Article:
CANADA FX DEBT-C$ strengthens as oil prices turn higher

    * Canadian dollar at C$1.3450, or 74.35 U.S. cents
    * Bond prices lower across steeper yield curve

    TORONTO, March 13 (Reuters) - The Canadian dollar edged
higher on Monday against its U.S. counterpart as prices of oil
reversed earlier losses, while investors braced for an expected
U.S. interest rate hike this week.
    U.S. crude        prices were up 0.04 percent at $48.51 a
barrel. Oil had hit an earlier three-month low as rising U.S.
inventories and drilling activity offset optimism over the
Organization of the Petroleum Exporting Countries' efforts to
restrict crude output.             
    A Federal Reserve rate increase would be the second in four
months, a pace unseen since the peak of the U.S. housing boom in
2006. It follows data on Friday which showed U.S. employers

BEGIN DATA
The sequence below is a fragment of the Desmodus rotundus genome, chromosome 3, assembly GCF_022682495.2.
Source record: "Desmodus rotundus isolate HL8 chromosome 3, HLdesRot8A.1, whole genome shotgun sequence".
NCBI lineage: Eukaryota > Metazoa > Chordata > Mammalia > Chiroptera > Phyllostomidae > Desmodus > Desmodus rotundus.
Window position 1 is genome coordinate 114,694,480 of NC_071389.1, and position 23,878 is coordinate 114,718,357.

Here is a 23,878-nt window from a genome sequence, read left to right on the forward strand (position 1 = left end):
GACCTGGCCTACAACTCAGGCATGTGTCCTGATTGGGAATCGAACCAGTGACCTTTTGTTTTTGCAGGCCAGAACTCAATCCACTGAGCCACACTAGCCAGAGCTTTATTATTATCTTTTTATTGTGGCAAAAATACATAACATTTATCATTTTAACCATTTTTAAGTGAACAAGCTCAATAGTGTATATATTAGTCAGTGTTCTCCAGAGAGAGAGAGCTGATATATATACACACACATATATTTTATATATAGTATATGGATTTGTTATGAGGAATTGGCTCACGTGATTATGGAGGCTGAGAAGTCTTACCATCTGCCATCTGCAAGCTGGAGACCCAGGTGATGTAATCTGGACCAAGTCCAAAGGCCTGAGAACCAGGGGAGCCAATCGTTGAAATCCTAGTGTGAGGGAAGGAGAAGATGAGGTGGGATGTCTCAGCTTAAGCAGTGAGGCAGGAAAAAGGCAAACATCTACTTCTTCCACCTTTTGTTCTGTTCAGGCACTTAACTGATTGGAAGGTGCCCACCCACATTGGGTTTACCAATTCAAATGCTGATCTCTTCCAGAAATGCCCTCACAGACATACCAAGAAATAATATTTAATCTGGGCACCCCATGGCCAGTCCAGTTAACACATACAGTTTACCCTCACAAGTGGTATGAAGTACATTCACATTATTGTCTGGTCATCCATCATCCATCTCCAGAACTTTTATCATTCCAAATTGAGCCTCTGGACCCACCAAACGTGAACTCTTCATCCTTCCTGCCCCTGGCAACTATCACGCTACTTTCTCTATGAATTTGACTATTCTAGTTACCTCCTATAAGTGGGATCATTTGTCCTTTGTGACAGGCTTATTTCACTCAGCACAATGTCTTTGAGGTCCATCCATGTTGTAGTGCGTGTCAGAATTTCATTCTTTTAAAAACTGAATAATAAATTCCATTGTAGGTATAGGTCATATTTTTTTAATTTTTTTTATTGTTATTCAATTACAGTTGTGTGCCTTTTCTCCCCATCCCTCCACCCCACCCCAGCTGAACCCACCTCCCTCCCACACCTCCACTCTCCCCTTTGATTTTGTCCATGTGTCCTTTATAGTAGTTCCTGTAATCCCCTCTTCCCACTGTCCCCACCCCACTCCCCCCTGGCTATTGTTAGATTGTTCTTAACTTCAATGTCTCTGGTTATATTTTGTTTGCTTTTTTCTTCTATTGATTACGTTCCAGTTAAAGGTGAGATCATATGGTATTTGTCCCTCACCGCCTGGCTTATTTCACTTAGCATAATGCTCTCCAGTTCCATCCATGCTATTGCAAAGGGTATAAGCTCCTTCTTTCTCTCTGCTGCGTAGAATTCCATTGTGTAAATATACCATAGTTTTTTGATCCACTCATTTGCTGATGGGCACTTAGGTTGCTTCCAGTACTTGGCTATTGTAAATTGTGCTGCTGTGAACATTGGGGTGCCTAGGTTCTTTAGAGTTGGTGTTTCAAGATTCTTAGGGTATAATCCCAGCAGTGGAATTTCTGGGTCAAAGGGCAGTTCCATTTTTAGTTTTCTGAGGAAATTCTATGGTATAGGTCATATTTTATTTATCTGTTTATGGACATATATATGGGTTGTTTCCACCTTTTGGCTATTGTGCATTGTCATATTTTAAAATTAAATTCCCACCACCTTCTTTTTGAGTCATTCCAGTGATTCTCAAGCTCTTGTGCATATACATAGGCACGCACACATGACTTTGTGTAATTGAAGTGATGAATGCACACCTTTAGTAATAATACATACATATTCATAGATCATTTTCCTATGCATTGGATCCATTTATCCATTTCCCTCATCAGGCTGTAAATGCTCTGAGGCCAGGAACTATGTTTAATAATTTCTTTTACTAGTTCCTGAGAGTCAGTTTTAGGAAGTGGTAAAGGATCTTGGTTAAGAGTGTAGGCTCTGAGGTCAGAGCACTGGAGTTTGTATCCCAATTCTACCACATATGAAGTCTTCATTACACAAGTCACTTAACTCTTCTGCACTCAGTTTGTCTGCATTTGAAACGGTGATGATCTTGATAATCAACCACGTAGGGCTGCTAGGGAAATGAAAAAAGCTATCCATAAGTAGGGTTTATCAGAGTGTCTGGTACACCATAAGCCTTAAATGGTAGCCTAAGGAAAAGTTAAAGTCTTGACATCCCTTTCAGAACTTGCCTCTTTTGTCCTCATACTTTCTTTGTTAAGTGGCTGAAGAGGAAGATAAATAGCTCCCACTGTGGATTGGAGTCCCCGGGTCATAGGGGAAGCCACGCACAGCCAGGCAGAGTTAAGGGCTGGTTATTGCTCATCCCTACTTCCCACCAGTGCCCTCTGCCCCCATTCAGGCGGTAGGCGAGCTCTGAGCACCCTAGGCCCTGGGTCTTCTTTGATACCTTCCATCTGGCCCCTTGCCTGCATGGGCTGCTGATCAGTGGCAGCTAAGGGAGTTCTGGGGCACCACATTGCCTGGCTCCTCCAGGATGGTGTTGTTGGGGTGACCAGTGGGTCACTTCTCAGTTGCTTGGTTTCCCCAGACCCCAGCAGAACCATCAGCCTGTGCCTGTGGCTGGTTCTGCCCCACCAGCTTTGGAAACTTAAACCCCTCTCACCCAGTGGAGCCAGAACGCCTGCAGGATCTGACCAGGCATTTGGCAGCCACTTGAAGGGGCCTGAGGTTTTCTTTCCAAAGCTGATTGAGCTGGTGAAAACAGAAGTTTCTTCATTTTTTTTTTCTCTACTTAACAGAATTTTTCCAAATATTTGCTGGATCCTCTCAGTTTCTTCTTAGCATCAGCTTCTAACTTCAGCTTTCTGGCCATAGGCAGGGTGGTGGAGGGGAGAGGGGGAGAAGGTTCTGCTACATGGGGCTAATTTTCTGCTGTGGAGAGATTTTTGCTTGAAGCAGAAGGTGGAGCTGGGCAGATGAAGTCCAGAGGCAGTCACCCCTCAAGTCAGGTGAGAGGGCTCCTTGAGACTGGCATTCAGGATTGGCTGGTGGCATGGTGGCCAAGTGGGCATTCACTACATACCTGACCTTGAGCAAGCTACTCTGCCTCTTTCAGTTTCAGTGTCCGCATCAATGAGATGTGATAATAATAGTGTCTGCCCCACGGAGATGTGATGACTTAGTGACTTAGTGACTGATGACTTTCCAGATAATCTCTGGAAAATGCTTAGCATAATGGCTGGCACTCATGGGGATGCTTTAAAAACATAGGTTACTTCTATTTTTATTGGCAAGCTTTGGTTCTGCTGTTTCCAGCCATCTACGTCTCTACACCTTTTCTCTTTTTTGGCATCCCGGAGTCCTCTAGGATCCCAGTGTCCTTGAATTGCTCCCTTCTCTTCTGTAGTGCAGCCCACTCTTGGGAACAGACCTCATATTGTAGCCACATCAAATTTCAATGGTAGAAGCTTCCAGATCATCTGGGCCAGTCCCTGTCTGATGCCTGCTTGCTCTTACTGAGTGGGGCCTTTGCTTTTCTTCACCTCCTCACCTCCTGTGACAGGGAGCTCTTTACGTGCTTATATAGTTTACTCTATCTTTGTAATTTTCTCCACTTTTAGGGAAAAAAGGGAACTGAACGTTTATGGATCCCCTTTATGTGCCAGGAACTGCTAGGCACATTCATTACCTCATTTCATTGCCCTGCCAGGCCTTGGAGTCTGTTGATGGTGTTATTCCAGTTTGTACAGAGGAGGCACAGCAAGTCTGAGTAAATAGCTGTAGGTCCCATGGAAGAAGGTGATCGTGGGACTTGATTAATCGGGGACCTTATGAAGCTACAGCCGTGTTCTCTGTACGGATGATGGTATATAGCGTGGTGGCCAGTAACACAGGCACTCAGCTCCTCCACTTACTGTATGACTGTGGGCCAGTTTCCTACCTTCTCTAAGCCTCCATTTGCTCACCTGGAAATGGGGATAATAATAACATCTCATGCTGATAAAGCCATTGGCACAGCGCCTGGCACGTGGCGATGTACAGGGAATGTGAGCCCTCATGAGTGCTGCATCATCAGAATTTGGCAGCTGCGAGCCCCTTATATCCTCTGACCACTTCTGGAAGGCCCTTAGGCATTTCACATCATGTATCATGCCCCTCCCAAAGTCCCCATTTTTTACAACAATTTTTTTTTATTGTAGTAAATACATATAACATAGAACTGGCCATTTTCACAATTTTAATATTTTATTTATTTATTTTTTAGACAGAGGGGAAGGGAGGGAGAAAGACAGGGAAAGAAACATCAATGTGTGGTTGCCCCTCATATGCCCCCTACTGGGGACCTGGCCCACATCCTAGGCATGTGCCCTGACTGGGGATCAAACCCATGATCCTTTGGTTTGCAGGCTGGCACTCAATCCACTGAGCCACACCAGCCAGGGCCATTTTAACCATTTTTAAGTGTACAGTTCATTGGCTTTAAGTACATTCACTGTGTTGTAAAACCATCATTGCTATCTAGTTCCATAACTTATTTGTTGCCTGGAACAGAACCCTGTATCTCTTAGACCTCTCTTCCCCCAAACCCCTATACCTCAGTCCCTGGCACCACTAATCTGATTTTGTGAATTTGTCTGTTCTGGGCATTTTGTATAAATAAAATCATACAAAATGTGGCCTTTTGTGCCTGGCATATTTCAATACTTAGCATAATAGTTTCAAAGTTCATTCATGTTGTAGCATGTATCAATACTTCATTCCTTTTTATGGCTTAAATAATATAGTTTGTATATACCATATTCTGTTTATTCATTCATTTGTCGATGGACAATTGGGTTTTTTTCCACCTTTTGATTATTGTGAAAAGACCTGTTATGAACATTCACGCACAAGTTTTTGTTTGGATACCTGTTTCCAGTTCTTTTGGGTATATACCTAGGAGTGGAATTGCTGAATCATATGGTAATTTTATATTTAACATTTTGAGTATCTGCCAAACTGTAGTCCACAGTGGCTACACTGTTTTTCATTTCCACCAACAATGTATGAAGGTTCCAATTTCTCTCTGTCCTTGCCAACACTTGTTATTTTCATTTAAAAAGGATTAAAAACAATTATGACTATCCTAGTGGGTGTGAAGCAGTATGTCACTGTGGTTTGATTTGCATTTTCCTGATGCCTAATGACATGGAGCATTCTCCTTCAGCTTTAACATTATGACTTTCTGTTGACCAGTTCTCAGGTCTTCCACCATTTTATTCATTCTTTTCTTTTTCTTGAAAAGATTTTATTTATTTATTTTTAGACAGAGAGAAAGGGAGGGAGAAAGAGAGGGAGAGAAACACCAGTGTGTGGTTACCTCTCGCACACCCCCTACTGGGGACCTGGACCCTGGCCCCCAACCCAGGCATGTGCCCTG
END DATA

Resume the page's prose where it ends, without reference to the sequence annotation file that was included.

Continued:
hired workers at a robust pace in February.             
    But data on Friday also showed stronger-than-expected
domestic jobs, which tempered expectations for policy divergence
between the Bank of Canada and the Federal Reserve.
    At 9:40 a.m. ET (1340 GMT), the Canadian dollar          was
trading at C$1.3450 to the greenback, or 74.35 U.S. cents,
slightly stronger than Friday's close of C$1.3463, or 74.28 U.S.
    The range for the currency was C$1.3440 to C$1.3473.
    Speculators trimmed bullish bets on the Canadian dollar,
data from the Commodity Futures Trading Commission and Reuters
calculations showed on Friday. Canadian dollar net long
positions dipped to 29,220 contracts as of March 7 from 30,090 a
week earlier.             
    Canadian government bond prices were lower across a steeper
yield curve, with the two-year            down 1.5 Canadian
cents to yield 0.851 percent and the 10-year             falling
31 Canadian cents to yield 1.85 percent.
    The gap between Canadian and U.S. 10-year yields narrowed by
2.4 basis points to a spread of -74.7 basis points.
    Canadian manufacturing sales data is due on Friday. Sales
are expected to have decreased by 0.4 percent in January after
rising for the previous two months.         

 (Reporting by Fergal Smith; Editing by Chizu Nomiyama)